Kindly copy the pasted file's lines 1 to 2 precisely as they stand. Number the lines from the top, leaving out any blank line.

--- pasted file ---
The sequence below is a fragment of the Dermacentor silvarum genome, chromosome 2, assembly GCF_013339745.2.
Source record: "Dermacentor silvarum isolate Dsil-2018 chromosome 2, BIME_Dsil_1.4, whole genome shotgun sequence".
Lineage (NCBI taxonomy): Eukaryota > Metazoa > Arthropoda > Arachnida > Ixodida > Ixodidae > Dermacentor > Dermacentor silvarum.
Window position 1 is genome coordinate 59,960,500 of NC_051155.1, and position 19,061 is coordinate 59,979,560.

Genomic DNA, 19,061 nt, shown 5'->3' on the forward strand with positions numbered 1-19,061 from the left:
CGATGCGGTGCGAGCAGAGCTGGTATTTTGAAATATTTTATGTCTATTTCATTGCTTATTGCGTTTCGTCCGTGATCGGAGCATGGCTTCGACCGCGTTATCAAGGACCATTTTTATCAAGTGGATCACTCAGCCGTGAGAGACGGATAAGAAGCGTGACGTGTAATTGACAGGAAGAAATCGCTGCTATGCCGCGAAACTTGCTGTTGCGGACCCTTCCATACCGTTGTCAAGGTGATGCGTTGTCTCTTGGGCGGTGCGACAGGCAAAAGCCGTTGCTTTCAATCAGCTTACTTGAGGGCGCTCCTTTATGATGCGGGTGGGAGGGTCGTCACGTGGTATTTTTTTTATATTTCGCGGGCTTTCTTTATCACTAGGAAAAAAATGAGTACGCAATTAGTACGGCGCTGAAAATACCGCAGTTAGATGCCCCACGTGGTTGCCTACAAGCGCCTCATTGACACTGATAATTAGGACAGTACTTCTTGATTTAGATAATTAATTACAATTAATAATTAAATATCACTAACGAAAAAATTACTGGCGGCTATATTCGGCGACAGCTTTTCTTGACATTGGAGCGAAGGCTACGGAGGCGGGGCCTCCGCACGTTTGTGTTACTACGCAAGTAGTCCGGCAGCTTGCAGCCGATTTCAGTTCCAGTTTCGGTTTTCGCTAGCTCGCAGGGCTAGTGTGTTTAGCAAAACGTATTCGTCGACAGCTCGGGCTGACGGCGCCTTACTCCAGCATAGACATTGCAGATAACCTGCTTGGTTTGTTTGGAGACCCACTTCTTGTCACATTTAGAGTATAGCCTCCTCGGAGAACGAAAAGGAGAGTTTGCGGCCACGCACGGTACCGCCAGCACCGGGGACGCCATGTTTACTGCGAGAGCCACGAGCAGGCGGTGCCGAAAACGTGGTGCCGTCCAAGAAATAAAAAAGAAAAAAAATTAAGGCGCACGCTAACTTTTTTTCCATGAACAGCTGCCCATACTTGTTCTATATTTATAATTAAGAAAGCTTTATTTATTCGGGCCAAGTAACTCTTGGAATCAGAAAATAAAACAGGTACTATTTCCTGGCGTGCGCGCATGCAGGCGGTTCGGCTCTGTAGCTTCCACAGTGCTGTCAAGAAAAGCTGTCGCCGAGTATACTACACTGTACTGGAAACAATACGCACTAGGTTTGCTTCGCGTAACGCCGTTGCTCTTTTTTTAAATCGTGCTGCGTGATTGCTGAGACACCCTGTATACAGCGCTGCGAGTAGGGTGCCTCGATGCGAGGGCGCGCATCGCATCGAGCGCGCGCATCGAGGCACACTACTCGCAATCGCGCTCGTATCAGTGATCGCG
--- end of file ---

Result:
The sequence below is a fragment of the Dermacentor silvarum genome, chromosome 2, assembly GCF_013339745.2.
Source record: "Dermacentor silvarum isolate Dsil-2018 chromosome 2, BIME_Dsil_1.4, whole genome shotgun sequence".